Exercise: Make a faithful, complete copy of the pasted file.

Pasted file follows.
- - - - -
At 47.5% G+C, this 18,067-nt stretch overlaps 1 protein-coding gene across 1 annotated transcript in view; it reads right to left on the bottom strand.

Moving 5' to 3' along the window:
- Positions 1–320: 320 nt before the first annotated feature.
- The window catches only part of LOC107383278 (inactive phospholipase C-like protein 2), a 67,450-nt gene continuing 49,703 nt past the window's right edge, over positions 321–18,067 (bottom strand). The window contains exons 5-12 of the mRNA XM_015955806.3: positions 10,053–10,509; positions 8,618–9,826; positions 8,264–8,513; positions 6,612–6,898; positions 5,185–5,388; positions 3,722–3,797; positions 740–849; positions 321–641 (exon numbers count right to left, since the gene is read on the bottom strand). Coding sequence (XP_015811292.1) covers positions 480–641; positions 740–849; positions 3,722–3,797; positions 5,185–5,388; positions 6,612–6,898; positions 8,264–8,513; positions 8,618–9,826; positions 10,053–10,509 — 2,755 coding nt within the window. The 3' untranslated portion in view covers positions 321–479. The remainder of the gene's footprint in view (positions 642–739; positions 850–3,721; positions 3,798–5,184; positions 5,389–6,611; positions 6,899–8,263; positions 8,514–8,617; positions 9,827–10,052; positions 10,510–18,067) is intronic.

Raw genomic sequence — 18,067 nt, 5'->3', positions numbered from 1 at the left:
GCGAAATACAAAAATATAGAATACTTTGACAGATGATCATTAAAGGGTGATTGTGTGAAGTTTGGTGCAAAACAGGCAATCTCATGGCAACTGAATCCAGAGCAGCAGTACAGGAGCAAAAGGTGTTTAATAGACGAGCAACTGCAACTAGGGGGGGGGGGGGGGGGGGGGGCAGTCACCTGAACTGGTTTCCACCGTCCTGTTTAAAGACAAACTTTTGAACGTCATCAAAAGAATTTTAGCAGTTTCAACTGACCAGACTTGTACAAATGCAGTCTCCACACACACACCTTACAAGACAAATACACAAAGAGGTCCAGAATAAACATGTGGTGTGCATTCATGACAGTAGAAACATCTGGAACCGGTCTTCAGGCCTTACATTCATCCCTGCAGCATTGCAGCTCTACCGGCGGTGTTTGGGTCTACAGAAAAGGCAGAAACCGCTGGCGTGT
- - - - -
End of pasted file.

At 47.5% G+C, this 18,067-nt stretch overlaps 1 protein-coding gene across 1 annotated transcript in view; it reads right to left on the bottom strand.

Moving 5' to 3' along the window:
- Positions 1–320: 320 nt before the first annotated feature.
- The window catches only part of LOC107383278 (inactive phospholipase C-like protein 2), a 67,450-nt gene continuing 49,703 nt past the window's right edge, over positions 321–18,067 (bottom strand). The window contains exons 5-12 of the mRNA XM_015955806.3: positions 10,053–10,509; positions 8,618–9,826; positions 8,264–8,513; positions 6,612–6,898; positions 5,185–5,388; positions 3,722–3,797; positions 740–849; positions 321–641 (exon numbers count right to left, since the gene is read on the bottom strand). Coding sequence (XP_015811292.1) covers positions 480–641; positions 740–849; positions 3,722–3,797; positions 5,185–5,388; positions 6,612–6,898; positions 8,264–8,513; positions 8,618–9,826; positions 10,053–10,509 — 2,755 coding nt within the window. The 3' untranslated portion in view covers positions 321–479. The remainder of the gene's footprint in view (positions 642–739; positions 850–3,721; positions 3,798–5,184; positions 5,389–6,611; positions 6,899–8,263; positions 8,514–8,617; positions 9,827–10,052; positions 10,510–18,067) is intronic.

Raw genomic sequence — 18,067 nt, 5'->3', positions numbered from 1 at the left:
GCGAAATACAAAAATATAGAATACTTTGACAGATGATCATTAAAGGGTGATTGTGTGAAGTTTGGTGCAAAACAGGCAATCTCATGGCAACTGAATCCAGAGCAGCAGTACAGGAGCAAAAGGTGTTTAATAGACGAGCAACTGCAACTAGGGGGGGGGGGGGGGGGGGGGGCAGTCACCTGAACTGGTTTCCACCGTCCTGTTTAAAGACAAACTTTTGAACGTCATCAAAAGAATTTTAGCAGTTTCAACTGACCAGACTTGTACAAATGCAGTCTCCACACACACACCTTACAAGACAAATACACAAAGAGGTCCAGAATAAACATGTGGTGTGCATTCATGACAGTAGAAACATCTGGAACCGGTCTTCAGGCCTTACATTCATCCCTGCAGCATTGCAGCTCTACCGGCGGTGTTTGGGTCTACAGAAAAGGCAGAAACCGCTGGCGTGT